The Islamic concept of justice is based on the divinely-ordained right of human dignity: “we hace honoured the children of Adam” (17.70). if honour, and dignity, is a common heritage of mankind, then it is only logical that they all must be trated as equals. It is important to remember that one of the attributes of God mentioned in the Quran is adl, that is justice, which denotes placing things in their rightful place. The Quran says, “God does command you to render back your Truths to those to whom they are due; and when you judge between man and man, that you judge with justice”(4.58) -- Arif M. Khan

On 13 June, Sakineh Mohammadi Ashtiani’s lawyer, Mohammad Mostafaei, published an article entitled Sakineh on the threshold of stoning and pointed out that there is now no legal obstacle to her execution being carried out at any time. In May 2006 she was convicted of having had an “illicit relationship” with two men and received 99 lashes as her sentence. Despite this, she was subsequently convicted of “adultery while being married", which she has denied, and was sentenced to death by stoning. -- Amnesty  International

 

In a strong statement to the Human Rights Council on Tuesday, June 9, 2010, IHEU main Representative, Roy Brown accused Pakistan of encouraging discrimination and hatred against religious minorities. Citing condemnation of Pakistan by the Muslim Canadian Congress and a recent resolution of the European Parliament calling on Pakistan to remove expressions of hatred from its government approved school textbooks, he reminded the Council and the government of Pakistan that it was government and media support for expressions of hatred that led to the Nazi Holocaust and the genocide in Rwanda. 
 
Speaking to reporters after his statement, Brown accused the Pakistanis of playing with fire by permitting hate speech against minorities to run unchecked.
 
Here is the text of Roy Brown’s statement in full....

Many of the Islamist extremists who came here in recent years did so because they were wanted people in their own countries; they really are political refugees, but they regard us as the enemy, too. Yet the 1951 Geneva Refugees Convention, under which people like Chahal and Qatada were allowed into the UK in the first place, specifically states that asylum "cannot be claimed by a refugee whom there are reasonable grounds for regarding as a danger to the security of the country in which he is". On this basis, they could be sent back if it were not for the ruling of the European court in the Chahal case.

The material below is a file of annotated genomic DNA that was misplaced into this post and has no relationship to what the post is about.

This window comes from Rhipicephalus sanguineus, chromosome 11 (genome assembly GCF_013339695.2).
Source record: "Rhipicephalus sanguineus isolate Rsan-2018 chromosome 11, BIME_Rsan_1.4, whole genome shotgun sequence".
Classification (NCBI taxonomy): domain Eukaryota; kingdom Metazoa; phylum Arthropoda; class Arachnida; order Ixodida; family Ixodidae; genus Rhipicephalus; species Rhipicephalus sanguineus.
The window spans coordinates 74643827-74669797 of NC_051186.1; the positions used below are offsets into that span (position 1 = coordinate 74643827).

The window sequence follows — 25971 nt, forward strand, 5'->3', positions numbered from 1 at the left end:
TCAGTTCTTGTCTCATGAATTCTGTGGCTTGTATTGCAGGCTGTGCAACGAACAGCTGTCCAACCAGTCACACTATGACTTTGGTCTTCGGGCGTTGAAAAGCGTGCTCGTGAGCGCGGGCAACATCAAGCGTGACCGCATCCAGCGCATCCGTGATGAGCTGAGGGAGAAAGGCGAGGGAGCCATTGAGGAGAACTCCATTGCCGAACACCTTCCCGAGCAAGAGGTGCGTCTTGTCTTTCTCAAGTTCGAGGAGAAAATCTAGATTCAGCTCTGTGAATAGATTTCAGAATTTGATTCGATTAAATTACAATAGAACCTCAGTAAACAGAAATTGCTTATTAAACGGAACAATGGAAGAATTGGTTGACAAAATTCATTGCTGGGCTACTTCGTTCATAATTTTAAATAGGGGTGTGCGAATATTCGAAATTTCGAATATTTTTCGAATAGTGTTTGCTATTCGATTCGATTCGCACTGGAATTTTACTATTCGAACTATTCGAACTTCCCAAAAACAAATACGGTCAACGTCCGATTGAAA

Aside from not letting them in to start with, what can be done? Could we withdraw from the European convention? In theory, yes – but it might mean having to leave the European Union because observing the rights in the ECHR is now a condition of membership. One suggestion is to withdraw from the convention and rejoin the following day having entered a reservation to Article 3. This is possible under Article 57, which allows for a reservation to be entered when a country joins. It is not clear, however, whether this would be valid if a country left and rejoined or even if it would be allowed, since torture is prohibited by a fundamental rule of international law. -- Philip Johnston

 

I was inspired to write this essay by a Pakistani journalist friend. Later, during a lecture tour in South East Asian countries, where Indian and Chinese origin minorities are also discriminated I noticed that the minorities are palpably anguished. The latest incidents of organized attacks by Bengali Muslims on hill dwelling Chakma tribals in Khagrachari areas firmed up my decision to chronicle a preliminary account of the conditions of the non-Muslim minorities in Pakistan. I had earlier written a piece on the plight of the Pakistani Christians. I have not touched upon the plight of the Shia and Ahmadiya (non-Muslim) communities in Pakistan, which require international attention. Not a single Indian Muslim religious seminary has so far condemned Pakistan for inhuman treatment of the Shia and Ahmadiya communities. -- Maloy Krishna Dhar

It’s my privilege to present a brief case on Gilgit Baltistan on the occasion of Human Rights Council Session here in Geneva.

I represent Gilgit Baltistan Democratic Alliance (GBDA) as chairman of Balawaristan National Front (BNF) being in exile in Brussels because of the ISI’s threat to my life and I am also representative of a lonely nationalist alliance of Balawaristan (China and Pakistan Occupied Gilgit Baltistan) namely GBDA (Gilgit Baltistan Democratic Alliance) which consists of 6 indigenous parties, which demand for freedom and independence from the occupation of both Pakistan and China.---- Abdul Hamid Khan, Chairman, Balawaristan National Front (BNF)